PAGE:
• 28th Motorized Rifle Brigade (Ekaterinburg)
    • 3rd Special Forces Brigade (Roschinskiy, Samara Oblast)
    • 201st Military Base (Dushanbe, Tajikistan) (being transformed into a Motorized Rifle Brigade)
  • Missile and Artillery formations:
    • 92nd Missile Brigade (Kamenka, Penza Oblast)
    • 119th Missile Brigade (Elanskiy, Sverdlovsk Oblast)
    • 385th Artillery Brigade (Bershet, Perm Oblast)
    • 950th MLRS Regiment (Buzuluk, Orenburg Oblast)
    • 581st Artillery Reconnaissance Battalion (Totskoe, Orenburg Oblast)
  • Air Defense formations:
    • 297th Air Defense Missile Brigade (Alkino, Bashkortostan)
  • Radar formations:
    • 40th Radio Technical Brigade (Marks, Saratov Oblast)
    • 173rd Radio Technical Battalion (Samara)
  • Engineering formations:
    • 56th Engineer Regiment (Alkino, Bashkortostan)
    • 774th Engineer Battalion (Chebarkul, Chelyabinsk Oblast)
  • NBC Defense formations:
    • 29th NBC Defense Brigade (Ekaterinburg)
    • 319th NBC Defense Battalion (Chapaevsk, Samara Oblast)
  • Communications formations:
    • 59th (Hub) Communications Brigade (Ekaterinburg)
    • 179th (Territorial) Communications Brigade
    • 191st Communications Regiment (Samara)
    • 153rd (Rear) Communications Battalion
    • 836th Communications Battalion (Ekaterinburg)
    • 1583rd Electronic Warfare Battalion (Tiubuk, Cheliabinsk Oblast)

UPDATED August 9, 2010: changed some locations based on better sources.

Another round of reorganization

According to Viktor Litovkin, the Russian military is about to undergo another around of reorganization. The current system of six military districts and seven armies will be replaced by four “operational-strategic directions,” broken down as follows:

  • The Western direction will include the current Leningrad and Moscow military districts, the Kaliningrad special district, and the Baltic and Northern Fleets.  It will be headquartered in St. Petersburg next door to the Admiralty.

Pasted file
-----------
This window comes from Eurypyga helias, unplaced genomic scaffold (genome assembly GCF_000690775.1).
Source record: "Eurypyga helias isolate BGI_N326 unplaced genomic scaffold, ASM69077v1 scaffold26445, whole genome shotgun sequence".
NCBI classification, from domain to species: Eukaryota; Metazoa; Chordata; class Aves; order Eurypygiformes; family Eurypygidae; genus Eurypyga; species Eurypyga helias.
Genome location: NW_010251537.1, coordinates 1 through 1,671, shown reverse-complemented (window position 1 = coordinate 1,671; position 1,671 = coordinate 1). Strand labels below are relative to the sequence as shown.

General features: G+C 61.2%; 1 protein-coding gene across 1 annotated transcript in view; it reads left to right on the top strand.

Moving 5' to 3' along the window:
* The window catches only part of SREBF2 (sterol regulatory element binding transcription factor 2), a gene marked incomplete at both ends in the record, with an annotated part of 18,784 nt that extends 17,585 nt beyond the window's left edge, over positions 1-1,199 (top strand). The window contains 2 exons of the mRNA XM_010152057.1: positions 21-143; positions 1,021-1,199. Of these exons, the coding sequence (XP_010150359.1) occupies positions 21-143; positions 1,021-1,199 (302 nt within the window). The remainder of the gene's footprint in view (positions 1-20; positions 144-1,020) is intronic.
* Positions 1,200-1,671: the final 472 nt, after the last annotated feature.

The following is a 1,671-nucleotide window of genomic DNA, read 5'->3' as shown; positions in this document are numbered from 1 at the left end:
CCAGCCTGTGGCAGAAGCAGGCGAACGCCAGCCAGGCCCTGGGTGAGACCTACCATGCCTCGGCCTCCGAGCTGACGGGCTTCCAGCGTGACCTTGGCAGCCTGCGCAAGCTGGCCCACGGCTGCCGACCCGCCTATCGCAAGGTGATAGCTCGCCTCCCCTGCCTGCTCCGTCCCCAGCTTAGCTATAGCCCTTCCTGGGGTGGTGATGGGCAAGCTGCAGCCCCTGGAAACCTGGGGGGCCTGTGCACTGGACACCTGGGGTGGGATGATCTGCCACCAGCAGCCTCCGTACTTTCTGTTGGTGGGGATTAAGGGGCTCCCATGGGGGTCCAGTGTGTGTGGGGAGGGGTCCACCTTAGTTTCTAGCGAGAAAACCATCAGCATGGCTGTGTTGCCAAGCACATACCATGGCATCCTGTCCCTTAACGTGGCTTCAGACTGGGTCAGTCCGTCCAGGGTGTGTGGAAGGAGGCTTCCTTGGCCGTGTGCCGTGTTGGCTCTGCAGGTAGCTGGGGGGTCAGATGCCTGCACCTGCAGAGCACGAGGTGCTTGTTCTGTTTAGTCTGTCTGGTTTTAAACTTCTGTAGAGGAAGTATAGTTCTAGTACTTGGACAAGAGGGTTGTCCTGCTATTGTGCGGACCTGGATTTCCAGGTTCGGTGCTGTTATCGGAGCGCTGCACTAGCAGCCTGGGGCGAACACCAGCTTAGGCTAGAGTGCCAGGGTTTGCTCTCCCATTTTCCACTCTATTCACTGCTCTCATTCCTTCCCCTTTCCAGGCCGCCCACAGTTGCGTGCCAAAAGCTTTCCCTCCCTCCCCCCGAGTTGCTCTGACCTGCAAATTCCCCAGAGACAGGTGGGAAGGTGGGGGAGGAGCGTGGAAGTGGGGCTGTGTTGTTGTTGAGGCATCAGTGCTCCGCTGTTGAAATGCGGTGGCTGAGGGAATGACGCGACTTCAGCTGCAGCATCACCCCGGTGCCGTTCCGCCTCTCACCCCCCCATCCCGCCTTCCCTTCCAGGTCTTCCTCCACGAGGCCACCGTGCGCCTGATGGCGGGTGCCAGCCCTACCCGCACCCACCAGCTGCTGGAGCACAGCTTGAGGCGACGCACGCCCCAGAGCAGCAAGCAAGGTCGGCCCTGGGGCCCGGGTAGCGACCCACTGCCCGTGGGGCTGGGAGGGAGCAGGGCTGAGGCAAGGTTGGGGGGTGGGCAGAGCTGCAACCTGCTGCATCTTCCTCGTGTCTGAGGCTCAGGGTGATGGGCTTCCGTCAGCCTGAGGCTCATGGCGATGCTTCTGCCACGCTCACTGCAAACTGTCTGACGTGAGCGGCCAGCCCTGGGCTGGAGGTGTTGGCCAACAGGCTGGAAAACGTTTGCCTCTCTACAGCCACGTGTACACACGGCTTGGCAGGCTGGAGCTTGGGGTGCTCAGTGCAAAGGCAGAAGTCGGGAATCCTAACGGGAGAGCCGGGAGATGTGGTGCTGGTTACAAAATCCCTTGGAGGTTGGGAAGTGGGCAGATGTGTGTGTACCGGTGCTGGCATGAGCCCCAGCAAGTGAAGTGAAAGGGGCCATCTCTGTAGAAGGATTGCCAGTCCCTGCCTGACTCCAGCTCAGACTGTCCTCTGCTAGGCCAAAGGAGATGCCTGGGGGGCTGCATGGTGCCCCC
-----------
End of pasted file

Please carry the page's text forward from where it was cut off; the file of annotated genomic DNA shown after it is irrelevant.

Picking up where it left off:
• The Southern direction will include all of the North Caucasus and part of the Volga-Urals military districts, the Black Sea Fleet, and the Caspian Flotilla. Its headquarters will be in Rostov.
  • The Northern direction will include the Siberian and the rest of the Volga-Urals military districts and will be based in Ekaterinburg.
  • The Eastern direction will include the Far Eastern military district, the Kamchatka special district, and the Pacific Fleet. The headquarters will be in Khabarovsk.

In each case, the direction headquarters will control all troops in their area, including naval and air force units and air defenses, with the exception of Strategic Rocket Forces, which will remain under separate command. At the same time, the headquarters of each of the separate services (i.e. the ground forces, navy, air force, and air defenses) will be transformed into structural divisions of the General Staff.

The transformations are to occur imminently, as there are already plans to test this system in the Vostok-2010 exercises, scheduled for July-August 2010. The main goal of these exercises is to test the integration of all military command and control systems.

These exercises will involve the entire Far East from Lake Baikal to the Pacific Ocean and will consist of a “modern combined arms operation,” including airborne and amphibious landings in hostile territory, counter-terrorism operations, and rocket and artillery attacks. The air force and navy will both have prominent roles, with the Navy in particular involving two cruisers — the Peter the Great and the Moskva.

The goal of all these transformations is to reduce the number of layers of command from sixteen to three, hopefully thereby increasing the speed and accuracy of military decision-making. The idea is that with this new simplified command system and improvements in communication equipment, “the chief of the general staff will be able to call any company or platoon commander” and vice-versa.

Litovkin argues that given the current condition of the Russian military, the goals of this exercise sound like science fiction, rather than anything that could actually be accomplished. I too am skeptical of the military’s ability to implement the reorganization and train people to use all this new communications equipment in the 2-3 month window prior to the start of the exercises. But even if these moves are delayed, they are at least signs that the military is continuing to head (albeit slowly) in the right direction.